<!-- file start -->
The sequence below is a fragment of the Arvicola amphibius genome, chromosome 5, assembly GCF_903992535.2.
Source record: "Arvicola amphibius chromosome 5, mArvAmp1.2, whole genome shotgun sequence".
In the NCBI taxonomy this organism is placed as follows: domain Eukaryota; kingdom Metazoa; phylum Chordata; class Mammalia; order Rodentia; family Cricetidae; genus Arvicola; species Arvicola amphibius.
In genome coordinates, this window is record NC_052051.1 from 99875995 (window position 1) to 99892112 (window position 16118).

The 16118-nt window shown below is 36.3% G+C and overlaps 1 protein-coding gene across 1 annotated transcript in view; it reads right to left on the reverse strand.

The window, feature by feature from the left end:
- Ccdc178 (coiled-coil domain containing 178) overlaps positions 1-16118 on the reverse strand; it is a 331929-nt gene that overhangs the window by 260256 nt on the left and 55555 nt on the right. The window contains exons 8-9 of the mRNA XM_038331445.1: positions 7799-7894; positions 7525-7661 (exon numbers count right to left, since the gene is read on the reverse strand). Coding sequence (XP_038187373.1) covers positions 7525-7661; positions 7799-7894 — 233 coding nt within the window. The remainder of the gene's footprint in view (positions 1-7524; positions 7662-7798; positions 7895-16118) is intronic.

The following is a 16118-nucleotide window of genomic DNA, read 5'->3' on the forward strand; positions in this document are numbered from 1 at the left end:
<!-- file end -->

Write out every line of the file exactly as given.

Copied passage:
The sequence below is a fragment of the Arvicola amphibius genome, chromosome 5, assembly GCF_903992535.2.
Source record: "Arvicola amphibius chromosome 5, mArvAmp1.2, whole genome shotgun sequence".
In the NCBI taxonomy this organism is placed as follows: domain Eukaryota; kingdom Metazoa; phylum Chordata; class Mammalia; order Rodentia; family Cricetidae; genus Arvicola; species Arvicola amphibius.
In genome coordinates, this window is record NC_052051.1 from 99875995 (window position 1) to 99892112 (window position 16118).

The 16118-nt window shown below is 36.3% G+C and overlaps 1 protein-coding gene across 1 annotated transcript in view; it reads right to left on the reverse strand.

The window, feature by feature from the left end:
- Ccdc178 (coiled-coil domain containing 178) overlaps positions 1-16118 on the reverse strand; it is a 331929-nt gene that overhangs the window by 260256 nt on the left and 55555 nt on the right. The window contains exons 8-9 of the mRNA XM_038331445.1: positions 7799-7894; positions 7525-7661 (exon numbers count right to left, since the gene is read on the reverse strand). Coding sequence (XP_038187373.1) covers positions 7525-7661; positions 7799-7894 — 233 coding nt within the window. The remainder of the gene's footprint in view (positions 1-7524; positions 7662-7798; positions 7895-16118) is intronic.

The following is a 16118-nucleotide window of genomic DNA, read 5'->3' on the forward strand; positions in this document are numbered from 1 at the left end: